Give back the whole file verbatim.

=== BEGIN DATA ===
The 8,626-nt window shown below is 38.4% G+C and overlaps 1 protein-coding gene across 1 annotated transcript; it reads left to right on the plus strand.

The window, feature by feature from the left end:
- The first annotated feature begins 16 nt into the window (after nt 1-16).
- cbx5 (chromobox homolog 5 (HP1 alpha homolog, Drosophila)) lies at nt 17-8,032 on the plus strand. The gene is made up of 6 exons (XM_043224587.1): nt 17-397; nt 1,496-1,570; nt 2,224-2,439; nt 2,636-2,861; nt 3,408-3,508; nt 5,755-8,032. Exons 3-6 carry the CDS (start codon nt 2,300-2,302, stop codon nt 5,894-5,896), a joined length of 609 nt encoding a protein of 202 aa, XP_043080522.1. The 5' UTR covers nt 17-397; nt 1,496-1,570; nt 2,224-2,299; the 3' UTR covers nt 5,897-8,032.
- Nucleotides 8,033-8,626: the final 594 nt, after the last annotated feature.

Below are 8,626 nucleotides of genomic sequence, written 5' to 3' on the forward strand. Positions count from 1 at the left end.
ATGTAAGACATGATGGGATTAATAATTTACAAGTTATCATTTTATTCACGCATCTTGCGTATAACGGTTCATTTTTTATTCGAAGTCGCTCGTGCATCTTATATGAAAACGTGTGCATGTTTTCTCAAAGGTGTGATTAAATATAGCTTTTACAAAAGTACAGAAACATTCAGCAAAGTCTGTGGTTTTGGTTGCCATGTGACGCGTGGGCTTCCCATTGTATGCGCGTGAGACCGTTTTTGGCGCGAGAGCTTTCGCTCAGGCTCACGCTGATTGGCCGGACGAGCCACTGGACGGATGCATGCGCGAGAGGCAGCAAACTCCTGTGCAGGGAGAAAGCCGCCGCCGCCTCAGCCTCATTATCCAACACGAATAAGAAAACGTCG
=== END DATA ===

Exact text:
The 8,626-nt window shown below is 38.4% G+C and overlaps 1 protein-coding gene across 1 annotated transcript; it reads left to right on the plus strand.

The window, feature by feature from the left end:
- The first annotated feature begins 16 nt into the window (after nt 1-16).
- cbx5 (chromobox homolog 5 (HP1 alpha homolog, Drosophila)) lies at nt 17-8,032 on the plus strand. The gene is made up of 6 exons (XM_043224587.1): nt 17-397; nt 1,496-1,570; nt 2,224-2,439; nt 2,636-2,861; nt 3,408-3,508; nt 5,755-8,032. Exons 3-6 carry the CDS (start codon nt 2,300-2,302, stop codon nt 5,894-5,896), a joined length of 609 nt encoding a protein of 202 aa, XP_043080522.1. The 5' UTR covers nt 17-397; nt 1,496-1,570; nt 2,224-2,299; the 3' UTR covers nt 5,897-8,032.
- Nucleotides 8,033-8,626: the final 594 nt, after the last annotated feature.

Below are 8,626 nucleotides of genomic sequence, written 5' to 3' on the forward strand. Positions count from 1 at the left end.
ATGTAAGACATGATGGGATTAATAATTTACAAGTTATCATTTTATTCACGCATCTTGCGTATAACGGTTCATTTTTTATTCGAAGTCGCTCGTGCATCTTATATGAAAACGTGTGCATGTTTTCTCAAAGGTGTGATTAAATATAGCTTTTACAAAAGTACAGAAACATTCAGCAAAGTCTGTGGTTTTGGTTGCCATGTGACGCGTGGGCTTCCCATTGTATGCGCGTGAGACCGTTTTTGGCGCGAGAGCTTTCGCTCAGGCTCACGCTGATTGGCCGGACGAGCCACTGGACGGATGCATGCGCGAGAGGCAGCAAACTCCTGTGCAGGGAGAAAGCCGCCGCCGCCTCAGCCTCATTATCCAACACGAATAAGAAAACGTCG